Register sports reporters Chad Leistikow and Mark Emmert share their thoughts after Iowa coach Kirk Ferentz' press conference at Yankee Stadium. Bryon Houlgrave/The Register
NEW YORK — In football, there’s no more important position than quarterback.
And in sophomore Nate Stanley, Iowa has the upper hand in Wednesday’s 4:15 p.m. CT Pinstripe Bowl matchup against Boston College at Yankee Stadium.
Stanley has shown consistent improvement throughout what’s been an impressive season for a first-time starter.
He’s shaken off early-season fumble issues. He’s delivered some magnificent deep throws down the stretch after struggling with overthrows. And he’s shown remarkable sturdiness in the pocket.
Stanley’s signature play of the season was against Ohio State, with second-team all-Big Ten Conference defensive end Sam Hubbard draped around his legs. He stood strong, and zipped a fastball to T.J. Hockenson for a 2-yard touchdown in what would become a 55-24 Hawkeye rout.
Stanley’s size (6-foot-5, 238 pounds) and ability to absorb hits has drawn early comparisons to another quarterback who wears black and gold, the Pittsburgh Steelers’ Ben Roethlisberger.
“It’s pretty cool to be compared to somebody like that,” Stanley said. “Just being able to know that you’re durable and you’ll be able to get up no matter what from a hit.”
More Pinstripe Bowl coverage:
- Iowa football notes: On a tour of 9/11 memorial, Wadley's hunt for tickets & a cleats question
- Leistikow: From bad Christmas gifts to film study, Iowa's Pinstripe Bowl prep is done
He’s been sacked 22 times this year and took a number of other big hits, but Stanley’s season line is impressive: 188 of 336 passing (56 percent) for 2,338 yards with 25 touchdowns and six interceptions.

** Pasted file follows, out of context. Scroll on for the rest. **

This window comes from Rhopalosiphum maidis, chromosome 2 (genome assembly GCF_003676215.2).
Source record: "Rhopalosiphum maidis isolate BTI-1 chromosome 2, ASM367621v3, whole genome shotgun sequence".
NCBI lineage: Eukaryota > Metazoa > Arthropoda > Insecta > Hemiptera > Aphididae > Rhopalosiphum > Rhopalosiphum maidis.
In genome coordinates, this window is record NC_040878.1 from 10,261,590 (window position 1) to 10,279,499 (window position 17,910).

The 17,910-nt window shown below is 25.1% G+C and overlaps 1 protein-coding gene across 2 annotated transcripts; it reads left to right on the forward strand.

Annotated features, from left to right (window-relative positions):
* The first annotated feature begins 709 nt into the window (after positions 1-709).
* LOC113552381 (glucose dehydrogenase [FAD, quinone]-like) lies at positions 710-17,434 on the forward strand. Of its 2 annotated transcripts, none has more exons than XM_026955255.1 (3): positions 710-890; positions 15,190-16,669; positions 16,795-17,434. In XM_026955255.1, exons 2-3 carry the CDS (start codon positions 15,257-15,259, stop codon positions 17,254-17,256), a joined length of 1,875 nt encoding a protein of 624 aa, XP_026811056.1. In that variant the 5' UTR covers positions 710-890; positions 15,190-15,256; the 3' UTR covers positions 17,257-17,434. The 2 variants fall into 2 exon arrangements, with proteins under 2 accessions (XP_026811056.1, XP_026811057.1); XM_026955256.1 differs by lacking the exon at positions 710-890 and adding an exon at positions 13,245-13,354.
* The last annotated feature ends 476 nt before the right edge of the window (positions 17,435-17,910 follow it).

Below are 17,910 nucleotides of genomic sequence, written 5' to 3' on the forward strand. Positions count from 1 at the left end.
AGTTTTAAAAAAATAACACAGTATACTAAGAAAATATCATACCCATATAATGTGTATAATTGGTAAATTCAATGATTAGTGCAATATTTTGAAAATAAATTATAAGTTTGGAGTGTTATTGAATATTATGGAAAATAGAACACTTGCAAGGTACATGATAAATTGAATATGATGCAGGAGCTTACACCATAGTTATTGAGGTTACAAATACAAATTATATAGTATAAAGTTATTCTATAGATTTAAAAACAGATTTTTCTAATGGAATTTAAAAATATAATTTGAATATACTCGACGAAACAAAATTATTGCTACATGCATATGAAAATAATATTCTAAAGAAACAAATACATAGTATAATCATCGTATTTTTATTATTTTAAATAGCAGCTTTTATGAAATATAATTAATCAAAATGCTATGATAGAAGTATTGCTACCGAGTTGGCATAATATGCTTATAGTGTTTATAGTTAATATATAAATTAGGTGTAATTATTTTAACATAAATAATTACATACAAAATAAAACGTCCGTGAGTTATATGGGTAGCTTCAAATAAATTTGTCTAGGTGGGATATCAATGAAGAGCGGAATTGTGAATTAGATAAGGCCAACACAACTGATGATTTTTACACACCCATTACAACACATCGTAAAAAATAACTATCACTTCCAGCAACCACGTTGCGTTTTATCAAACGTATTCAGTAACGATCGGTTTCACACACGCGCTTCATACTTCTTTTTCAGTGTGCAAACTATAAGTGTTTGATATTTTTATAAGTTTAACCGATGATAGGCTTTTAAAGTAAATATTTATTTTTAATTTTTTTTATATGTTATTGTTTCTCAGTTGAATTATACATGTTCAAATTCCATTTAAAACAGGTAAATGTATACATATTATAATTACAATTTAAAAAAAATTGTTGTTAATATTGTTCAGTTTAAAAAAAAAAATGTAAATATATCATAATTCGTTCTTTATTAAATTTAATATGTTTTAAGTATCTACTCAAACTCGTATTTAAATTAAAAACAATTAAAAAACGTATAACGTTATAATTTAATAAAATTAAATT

Offensive coordinator Brian Ferentz should be excited about the next two years with Stanley at the controls.
“Really does a good job climbing the pocket and has continued to get better in that regard,” Ferentz said. “I think quarterbacks come in all shapes and sizes, but when you’re a (big) guy like that … he’s able to stand tall back there, deliver a lot of balls.
“Athletic ability and the ability to move within the pocket are very different things. I think the growth we’re looking for out of him as he gets older is just learning how to navigate that pocket a little bit better. Continue to extend plays the way he has, and that’ll only help the passing game.”
While Stanley is the younger of Wednesday’s two quarterbacks, he’s certainly more experienced. Boston College will counter with Darius Ward, a redshirt junior making his sixth career start — and third this season after starter Anthony Brown was lost for the season.
Ward is a left-hander who Hawkeye players say can be effective in bootleg rollouts. But his career numbers are nothing to write home about: 79 of 144 (55 percent) for 883 yards with four touchdowns and three interceptions.
Meanwhile, if Stanley can throw two touchdown passes Wednesday he’ll tie Chuck Long’s single-season record of 27 he set in his Heisman Trophy runner-up season of 1985.
“We’re excited about the future with him,” Ferentz said, “but he certainly has a long way to go.”